Czech Republic: Economy remains mired in deep recession
June 4, 2013
In the first quarter, GDP declined a seasonally and calendar-adjusted 2.2% over the same period last year, according to revised data published by the Czech Statistics Office. The reading, which was revised down from the initial flash estimate (-1.9% year-on-year), followed the 1.6% drop registered in the final quarter of 2012 and marked the fifth consecutive period of declining economic activity. In addition, the quarterly contraction exceeded market expectations, which had the economy contracting a milder 1.4%.
The first quarter deterioration underlines that the Czech economy remains stuck in a deep recession, as both domestic demand and the external sector deteriorated compared to the previous quarter. Total consumption declined 0.5% in Q1, which, nonetheless, marked an improvement over the 3.4% drop tallied in Q4, as growth in government spending accelerated to a 1.1% expansion in Q1 (Q4 2012: +0.7% yoy), whereas household consumption declined 0.5% in the same period (Q4: -3.5% yoy). Meanwhile, total investment plummeted 8.8% in the first quarter, reflecting a quicker destocking of inventories and a 3.9% decline in gross fixed investment.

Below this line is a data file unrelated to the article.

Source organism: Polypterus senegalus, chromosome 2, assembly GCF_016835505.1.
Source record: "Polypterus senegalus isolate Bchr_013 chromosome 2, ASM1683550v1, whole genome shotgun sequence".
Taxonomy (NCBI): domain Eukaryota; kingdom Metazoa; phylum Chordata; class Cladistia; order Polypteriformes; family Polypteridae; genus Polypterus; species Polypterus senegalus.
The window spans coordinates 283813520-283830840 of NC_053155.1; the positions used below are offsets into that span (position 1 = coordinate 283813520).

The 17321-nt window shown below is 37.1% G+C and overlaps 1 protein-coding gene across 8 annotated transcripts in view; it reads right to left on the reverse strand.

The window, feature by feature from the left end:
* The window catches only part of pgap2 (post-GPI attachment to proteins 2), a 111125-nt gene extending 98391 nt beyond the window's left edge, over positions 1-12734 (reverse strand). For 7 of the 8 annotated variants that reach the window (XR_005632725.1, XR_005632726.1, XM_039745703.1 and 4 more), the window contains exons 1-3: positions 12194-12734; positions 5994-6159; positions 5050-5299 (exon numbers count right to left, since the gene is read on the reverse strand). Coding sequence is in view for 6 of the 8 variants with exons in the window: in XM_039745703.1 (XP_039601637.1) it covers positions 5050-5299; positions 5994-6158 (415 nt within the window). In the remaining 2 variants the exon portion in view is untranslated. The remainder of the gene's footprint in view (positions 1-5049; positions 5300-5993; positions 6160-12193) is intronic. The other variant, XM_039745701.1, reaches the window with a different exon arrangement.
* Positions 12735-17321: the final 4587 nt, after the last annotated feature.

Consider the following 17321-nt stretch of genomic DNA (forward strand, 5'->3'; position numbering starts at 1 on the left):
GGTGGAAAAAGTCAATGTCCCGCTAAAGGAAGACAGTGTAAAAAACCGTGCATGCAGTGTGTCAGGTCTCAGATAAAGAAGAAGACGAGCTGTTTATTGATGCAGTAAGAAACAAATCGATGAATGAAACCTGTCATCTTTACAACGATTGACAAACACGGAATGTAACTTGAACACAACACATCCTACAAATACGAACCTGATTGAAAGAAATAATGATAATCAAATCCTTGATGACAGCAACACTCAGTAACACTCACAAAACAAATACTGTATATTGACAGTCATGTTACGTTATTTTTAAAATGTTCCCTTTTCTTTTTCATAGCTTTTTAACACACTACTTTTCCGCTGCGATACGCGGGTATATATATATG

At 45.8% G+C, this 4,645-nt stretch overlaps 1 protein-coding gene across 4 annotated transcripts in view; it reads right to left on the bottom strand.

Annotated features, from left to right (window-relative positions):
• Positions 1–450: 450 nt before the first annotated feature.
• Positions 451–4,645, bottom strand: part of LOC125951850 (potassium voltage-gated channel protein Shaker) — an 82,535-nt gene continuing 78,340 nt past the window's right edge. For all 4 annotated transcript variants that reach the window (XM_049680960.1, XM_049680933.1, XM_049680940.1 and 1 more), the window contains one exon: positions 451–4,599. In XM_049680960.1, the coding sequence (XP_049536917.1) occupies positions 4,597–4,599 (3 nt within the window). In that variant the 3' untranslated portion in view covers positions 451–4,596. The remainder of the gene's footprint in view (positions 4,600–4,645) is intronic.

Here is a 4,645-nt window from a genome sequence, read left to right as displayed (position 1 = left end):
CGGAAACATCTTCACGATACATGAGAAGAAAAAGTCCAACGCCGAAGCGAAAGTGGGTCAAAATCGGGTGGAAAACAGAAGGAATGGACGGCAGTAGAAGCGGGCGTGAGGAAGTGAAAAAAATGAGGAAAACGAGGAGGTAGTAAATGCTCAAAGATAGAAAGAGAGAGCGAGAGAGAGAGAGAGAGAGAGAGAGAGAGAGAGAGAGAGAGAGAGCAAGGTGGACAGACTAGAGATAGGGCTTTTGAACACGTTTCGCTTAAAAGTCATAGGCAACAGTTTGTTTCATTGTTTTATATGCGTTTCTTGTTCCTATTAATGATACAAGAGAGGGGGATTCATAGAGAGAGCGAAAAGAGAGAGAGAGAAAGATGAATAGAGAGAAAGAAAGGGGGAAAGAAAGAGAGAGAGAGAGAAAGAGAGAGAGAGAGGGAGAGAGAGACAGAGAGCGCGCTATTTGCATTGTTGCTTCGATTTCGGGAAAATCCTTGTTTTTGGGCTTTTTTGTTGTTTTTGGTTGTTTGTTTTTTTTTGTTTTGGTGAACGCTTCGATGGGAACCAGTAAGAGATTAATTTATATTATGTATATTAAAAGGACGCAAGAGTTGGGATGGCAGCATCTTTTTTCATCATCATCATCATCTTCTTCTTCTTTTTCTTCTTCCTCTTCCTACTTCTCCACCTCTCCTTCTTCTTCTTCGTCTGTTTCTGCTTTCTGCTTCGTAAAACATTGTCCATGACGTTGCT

On the external front, the external sector's net contribution to overall economic growth swung from plus 0.1 percentage points in the fourth quarter to minus 0.2 percentage points in the first three-month period. In Q1, both exports and imports of goods and services contracted 2.1%, which contrasts the 2.4% increase and the 2.6% expansion recorded in Q4, respectively.
On a sequential basis, data paint an even bleaker picture for the Czech economy, as GDP dropped a seasonally adjusted 1.1% in Q1 - the sharpest fall in four years -, which represents the sixth consecutive period of contracting economic activity and the longest recession since records began in 1996.
The Czech National Bank expects economic activity to decline 0.5% this year and to rebound in 2014, expanding 1.8%. FocusEconomics Consensus Forecast panellists are more optimistic and expect economic growth to remain flat this year, which is down 0.2 percentage points over the previous month's projection. For 2014, the panel sees economic growth accelerating to 1.8%.
Author: Ricardo Aceves, Senior Economist